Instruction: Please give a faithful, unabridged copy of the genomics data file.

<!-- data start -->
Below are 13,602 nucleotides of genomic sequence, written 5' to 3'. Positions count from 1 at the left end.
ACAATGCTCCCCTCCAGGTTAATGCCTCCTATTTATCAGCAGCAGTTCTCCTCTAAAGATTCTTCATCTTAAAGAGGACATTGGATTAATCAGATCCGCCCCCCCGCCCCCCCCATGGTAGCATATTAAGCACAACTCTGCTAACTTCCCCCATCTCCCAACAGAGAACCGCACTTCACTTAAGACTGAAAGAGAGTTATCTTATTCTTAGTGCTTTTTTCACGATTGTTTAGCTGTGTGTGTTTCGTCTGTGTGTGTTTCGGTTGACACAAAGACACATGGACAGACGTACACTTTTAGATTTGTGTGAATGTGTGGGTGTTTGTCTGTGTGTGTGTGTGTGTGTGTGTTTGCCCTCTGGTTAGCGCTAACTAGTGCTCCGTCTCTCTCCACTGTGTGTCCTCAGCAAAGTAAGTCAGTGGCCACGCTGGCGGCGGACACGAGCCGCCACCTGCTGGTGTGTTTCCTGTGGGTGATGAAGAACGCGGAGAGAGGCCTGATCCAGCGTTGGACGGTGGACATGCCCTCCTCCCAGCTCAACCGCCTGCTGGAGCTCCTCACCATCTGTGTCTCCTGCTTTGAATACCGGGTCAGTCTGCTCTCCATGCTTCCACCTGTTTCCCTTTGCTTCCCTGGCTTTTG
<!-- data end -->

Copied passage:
Below are 13,602 nucleotides of genomic sequence, written 5' to 3'. Positions count from 1 at the left end.
ACAATGCTCCCCTCCAGGTTAATGCCTCCTATTTATCAGCAGCAGTTCTCCTCTAAAGATTCTTCATCTTAAAGAGGACATTGGATTAATCAGATCCGCCCCCCCGCCCCCCCCATGGTAGCATATTAAGCACAACTCTGCTAACTTCCCCCATCTCCCAACAGAGAACCGCACTTCACTTAAGACTGAAAGAGAGTTATCTTATTCTTAGTGCTTTTTTCACGATTGTTTAGCTGTGTGTGTTTCGTCTGTGTGTGTTTCGGTTGACACAAAGACACATGGACAGACGTACACTTTTAGATTTGTGTGAATGTGTGGGTGTTTGTCTGTGTGTGTGTGTGTGTGTGTGTTTGCCCTCTGGTTAGCGCTAACTAGTGCTCCGTCTCTCTCCACTGTGTGTCCTCAGCAAAGTAAGTCAGTGGCCACGCTGGCGGCGGACACGAGCCGCCACCTGCTGGTGTGTTTCCTGTGGGTGATGAAGAACGCGGAGAGAGGCCTGATCCAGCGTTGGACGGTGGACATGCCCTCCTCCCAGCTCAACCGCCTGCTGGAGCTCCTCACCATCTGTGTCTCCTGCTTTGAATACCGGGTCAGTCTGCTCTCCATGCTTCCACCTGTTTCCCTTTGCTTCCCTGGCTTTTG